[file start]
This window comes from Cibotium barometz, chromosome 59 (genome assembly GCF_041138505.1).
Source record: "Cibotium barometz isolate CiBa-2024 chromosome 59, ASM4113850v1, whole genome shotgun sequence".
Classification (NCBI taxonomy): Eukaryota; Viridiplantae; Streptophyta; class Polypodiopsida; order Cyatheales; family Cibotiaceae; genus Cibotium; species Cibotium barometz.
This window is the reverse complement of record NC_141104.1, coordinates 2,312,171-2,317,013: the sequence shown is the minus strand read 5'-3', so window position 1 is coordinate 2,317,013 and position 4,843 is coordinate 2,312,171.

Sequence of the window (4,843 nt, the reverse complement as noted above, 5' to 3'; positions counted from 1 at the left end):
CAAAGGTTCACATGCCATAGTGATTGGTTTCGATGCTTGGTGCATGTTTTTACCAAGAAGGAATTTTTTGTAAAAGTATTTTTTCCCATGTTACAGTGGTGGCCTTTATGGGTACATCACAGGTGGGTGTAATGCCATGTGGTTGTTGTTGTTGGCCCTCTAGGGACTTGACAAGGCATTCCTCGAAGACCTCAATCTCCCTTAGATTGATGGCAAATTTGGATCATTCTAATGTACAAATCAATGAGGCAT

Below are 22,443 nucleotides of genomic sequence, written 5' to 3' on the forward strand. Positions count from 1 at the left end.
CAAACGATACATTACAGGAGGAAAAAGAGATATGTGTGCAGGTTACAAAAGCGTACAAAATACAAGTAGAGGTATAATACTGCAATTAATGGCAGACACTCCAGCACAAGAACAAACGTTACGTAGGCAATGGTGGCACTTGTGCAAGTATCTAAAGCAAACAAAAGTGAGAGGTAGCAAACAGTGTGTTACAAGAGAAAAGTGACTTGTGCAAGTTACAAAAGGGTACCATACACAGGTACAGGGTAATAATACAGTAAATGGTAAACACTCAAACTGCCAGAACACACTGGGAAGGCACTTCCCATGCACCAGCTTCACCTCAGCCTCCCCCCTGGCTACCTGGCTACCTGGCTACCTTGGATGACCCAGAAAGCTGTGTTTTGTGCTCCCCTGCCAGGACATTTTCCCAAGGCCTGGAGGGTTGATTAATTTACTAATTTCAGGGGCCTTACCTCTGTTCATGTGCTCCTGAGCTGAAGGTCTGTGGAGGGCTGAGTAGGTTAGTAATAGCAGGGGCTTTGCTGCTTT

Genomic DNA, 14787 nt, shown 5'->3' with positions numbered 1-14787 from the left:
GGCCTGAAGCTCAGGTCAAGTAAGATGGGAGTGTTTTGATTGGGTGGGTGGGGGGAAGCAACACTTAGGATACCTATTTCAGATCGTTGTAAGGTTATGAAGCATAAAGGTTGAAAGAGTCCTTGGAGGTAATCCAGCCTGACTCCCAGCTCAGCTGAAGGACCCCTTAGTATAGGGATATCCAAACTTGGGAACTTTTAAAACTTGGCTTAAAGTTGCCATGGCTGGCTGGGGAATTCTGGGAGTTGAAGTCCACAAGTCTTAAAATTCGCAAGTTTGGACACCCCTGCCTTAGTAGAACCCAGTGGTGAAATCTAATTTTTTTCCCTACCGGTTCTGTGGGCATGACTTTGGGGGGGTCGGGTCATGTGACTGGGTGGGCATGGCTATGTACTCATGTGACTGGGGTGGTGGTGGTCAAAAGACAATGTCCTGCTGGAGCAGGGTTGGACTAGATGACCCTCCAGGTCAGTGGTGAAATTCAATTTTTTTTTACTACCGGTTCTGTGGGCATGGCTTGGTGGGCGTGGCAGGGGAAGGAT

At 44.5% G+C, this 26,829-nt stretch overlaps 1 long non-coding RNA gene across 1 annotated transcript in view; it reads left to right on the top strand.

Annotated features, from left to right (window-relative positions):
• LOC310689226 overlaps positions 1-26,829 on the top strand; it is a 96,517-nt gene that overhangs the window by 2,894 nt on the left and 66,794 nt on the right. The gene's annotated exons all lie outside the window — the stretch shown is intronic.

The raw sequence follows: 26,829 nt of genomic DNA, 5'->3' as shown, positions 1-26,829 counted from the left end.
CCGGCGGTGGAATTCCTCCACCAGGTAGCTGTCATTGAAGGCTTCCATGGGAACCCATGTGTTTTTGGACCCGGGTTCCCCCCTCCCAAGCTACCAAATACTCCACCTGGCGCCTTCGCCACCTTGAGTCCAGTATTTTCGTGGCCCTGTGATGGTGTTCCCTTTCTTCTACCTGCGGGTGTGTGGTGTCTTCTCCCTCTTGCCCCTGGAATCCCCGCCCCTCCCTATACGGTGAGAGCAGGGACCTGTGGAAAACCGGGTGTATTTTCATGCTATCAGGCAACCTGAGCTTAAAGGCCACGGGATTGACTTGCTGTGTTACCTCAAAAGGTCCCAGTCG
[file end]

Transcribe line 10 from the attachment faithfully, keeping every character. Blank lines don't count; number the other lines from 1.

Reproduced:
GGCCTGAAGCTCAGGTCAAGTAAGATGGGAGTGTTTTGATTGGGTGGGTGGGGGGAAGCAACACTTAGGATACCTATTTCAGATCGTTGTAAGGTTATGAAGCATAAAGGTTGAAAGAGTCCTTGGAGGTAATCCAGCCTGACTCCCAGCTCAGCTGAAGGACCCCTTAGTATAGGGATATCCAAACTTGGGAACTTTTAAAACTTGGCTTAAAGTTGCCATGGCTGGCTGGGGAATTCTGGGAGTTGAAGTCCACAAGTCTTAAAATTCGCAAGTTTGGACACCCCTGCCTTAGTAGAACCCAGTGGTGAAATCTAATTTTTTTCCCTACCGGTTCTGTGGGCATGACTTTGGGGGGGTCGGGTCATGTGACTGGGTGGGCATGGCTATGTACTCATGTGACTGGGGTGGTGGTGGTCAAAAGACAATGTCCTGCTGGAGCAGGGTTGGACTAGATGACCCTCCAGGTCAGTGGTGAAATTCAATTTTTTTTTACTACCGGTTCTGTGGGCATGGCTTGGTGGGCGTGGCAGGGGAAGGAT